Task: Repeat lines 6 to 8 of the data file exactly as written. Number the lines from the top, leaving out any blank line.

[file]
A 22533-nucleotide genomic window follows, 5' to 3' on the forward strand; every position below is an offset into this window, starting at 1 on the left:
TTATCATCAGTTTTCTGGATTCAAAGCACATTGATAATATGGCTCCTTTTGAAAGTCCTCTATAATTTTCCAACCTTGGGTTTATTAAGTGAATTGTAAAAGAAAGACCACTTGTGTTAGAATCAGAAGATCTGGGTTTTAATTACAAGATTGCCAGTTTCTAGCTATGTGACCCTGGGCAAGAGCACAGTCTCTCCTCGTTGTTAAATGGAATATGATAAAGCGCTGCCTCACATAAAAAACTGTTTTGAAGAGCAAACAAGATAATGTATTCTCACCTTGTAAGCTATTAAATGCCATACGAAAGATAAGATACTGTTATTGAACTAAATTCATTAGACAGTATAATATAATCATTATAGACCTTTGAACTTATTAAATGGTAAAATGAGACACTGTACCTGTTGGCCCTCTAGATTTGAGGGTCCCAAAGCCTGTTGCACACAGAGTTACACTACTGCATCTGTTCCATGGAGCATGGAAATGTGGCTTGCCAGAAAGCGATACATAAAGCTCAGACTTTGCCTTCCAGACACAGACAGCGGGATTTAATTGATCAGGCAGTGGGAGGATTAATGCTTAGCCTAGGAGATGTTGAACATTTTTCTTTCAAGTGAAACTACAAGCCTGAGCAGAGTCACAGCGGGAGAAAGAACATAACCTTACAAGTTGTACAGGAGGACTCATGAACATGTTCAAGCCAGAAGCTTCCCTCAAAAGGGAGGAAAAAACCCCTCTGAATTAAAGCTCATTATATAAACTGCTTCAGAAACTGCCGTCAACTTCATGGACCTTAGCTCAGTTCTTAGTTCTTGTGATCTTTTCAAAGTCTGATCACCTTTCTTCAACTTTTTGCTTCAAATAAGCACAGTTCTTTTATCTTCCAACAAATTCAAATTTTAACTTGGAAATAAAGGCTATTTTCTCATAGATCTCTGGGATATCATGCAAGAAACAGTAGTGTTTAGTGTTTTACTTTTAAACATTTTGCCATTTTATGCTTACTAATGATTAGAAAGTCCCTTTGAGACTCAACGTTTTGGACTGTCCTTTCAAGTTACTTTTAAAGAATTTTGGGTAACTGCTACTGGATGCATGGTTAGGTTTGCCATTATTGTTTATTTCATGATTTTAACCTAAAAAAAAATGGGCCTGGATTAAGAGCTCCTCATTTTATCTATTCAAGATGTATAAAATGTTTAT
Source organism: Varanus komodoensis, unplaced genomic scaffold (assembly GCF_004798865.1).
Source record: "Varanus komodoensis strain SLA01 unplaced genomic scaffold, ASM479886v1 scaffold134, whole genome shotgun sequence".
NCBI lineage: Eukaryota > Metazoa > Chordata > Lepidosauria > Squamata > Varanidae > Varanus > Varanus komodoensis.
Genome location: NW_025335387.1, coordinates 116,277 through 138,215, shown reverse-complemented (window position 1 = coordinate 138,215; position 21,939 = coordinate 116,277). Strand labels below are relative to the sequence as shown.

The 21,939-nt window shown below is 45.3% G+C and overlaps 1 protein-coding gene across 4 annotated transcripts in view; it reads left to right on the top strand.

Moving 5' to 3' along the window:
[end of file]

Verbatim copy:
Genome location: NW_025335387.1, coordinates 116,277 through 138,215, shown reverse-complemented (window position 1 = coordinate 138,215; position 21,939 = coordinate 116,277). Strand labels below are relative to the sequence as shown.

The 21,939-nt window shown below is 45.3% G+C and overlaps 1 protein-coding gene across 4 annotated transcripts in view; it reads left to right on the top strand.

Moving 5' to 3' along the window: